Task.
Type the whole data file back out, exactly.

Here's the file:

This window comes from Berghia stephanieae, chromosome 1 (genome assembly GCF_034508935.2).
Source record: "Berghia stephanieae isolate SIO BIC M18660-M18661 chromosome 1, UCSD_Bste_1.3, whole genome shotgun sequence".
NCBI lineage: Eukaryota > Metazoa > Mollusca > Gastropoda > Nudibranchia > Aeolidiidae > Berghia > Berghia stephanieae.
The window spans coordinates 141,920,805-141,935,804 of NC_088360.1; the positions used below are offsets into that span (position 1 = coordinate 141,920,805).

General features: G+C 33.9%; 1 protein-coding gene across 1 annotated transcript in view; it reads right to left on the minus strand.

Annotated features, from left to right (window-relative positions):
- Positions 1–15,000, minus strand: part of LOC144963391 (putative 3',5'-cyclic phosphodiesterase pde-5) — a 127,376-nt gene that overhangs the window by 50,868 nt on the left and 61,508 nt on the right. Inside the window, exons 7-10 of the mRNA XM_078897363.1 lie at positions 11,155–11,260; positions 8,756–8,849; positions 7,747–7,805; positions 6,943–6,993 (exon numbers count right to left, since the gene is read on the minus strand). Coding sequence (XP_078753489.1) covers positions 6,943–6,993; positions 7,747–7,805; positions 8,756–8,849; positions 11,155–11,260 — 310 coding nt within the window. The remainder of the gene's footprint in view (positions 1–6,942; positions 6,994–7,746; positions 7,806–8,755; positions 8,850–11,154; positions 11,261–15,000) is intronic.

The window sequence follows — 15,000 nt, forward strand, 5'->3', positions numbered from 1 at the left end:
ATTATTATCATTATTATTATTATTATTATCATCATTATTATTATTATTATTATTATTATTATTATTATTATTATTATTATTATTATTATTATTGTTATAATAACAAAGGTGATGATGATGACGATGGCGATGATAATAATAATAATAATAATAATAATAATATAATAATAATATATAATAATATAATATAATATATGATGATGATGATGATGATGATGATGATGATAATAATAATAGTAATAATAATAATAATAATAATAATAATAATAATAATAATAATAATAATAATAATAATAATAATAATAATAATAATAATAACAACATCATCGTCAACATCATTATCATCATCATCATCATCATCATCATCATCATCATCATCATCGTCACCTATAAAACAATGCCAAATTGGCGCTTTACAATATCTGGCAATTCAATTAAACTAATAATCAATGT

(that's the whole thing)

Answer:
This window comes from Berghia stephanieae, chromosome 1 (genome assembly GCF_034508935.2).
Source record: "Berghia stephanieae isolate SIO BIC M18660-M18661 chromosome 1, UCSD_Bste_1.3, whole genome shotgun sequence".
NCBI lineage: Eukaryota > Metazoa > Mollusca > Gastropoda > Nudibranchia > Aeolidiidae > Berghia > Berghia stephanieae.
The window spans coordinates 141,920,805-141,935,804 of NC_088360.1; the positions used below are offsets into that span (position 1 = coordinate 141,920,805).

General features: G+C 33.9%; 1 protein-coding gene across 1 annotated transcript in view; it reads right to left on the minus strand.

Annotated features, from left to right (window-relative positions):
- Positions 1–15,000, minus strand: part of LOC144963391 (putative 3',5'-cyclic phosphodiesterase pde-5) — a 127,376-nt gene that overhangs the window by 50,868 nt on the left and 61,508 nt on the right. Inside the window, exons 7-10 of the mRNA XM_078897363.1 lie at positions 11,155–11,260; positions 8,756–8,849; positions 7,747–7,805; positions 6,943–6,993 (exon numbers count right to left, since the gene is read on the minus strand). Coding sequence (XP_078753489.1) covers positions 6,943–6,993; positions 7,747–7,805; positions 8,756–8,849; positions 11,155–11,260 — 310 coding nt within the window. The remainder of the gene's footprint in view (positions 1–6,942; positions 6,994–7,746; positions 7,806–8,755; positions 8,850–11,154; positions 11,261–15,000) is intronic.

The window sequence follows — 15,000 nt, forward strand, 5'->3', positions numbered from 1 at the left end:
ATTATTATCATTATTATTATTATTATTATCATCATTATTATTATTATTATTATTATTATTATTATTATTATTATTATTATTATTATTATTATTGTTATAATAACAAAGGTGATGATGATGACGATGGCGATGATAATAATAATAATAATAATAATAATAATATAATAATAATATATAATAATATAATATAATATATGATGATGATGATGATGATGATGATGATGATAATAATAATAGTAATAATAATAATAATAATAATAATAATAATAATAATAATAATAATAATAATAATAATAATAATAATAATAATAATAATAACAACATCATCGTCAACATCATTATCATCATCATCATCATCATCATCATCATCATCATCATCATCGTCACCTATAAAACAATGCCAAATTGGCGCTTTACAATATCTGGCAATTCAATTAAACTAATAATCAATGT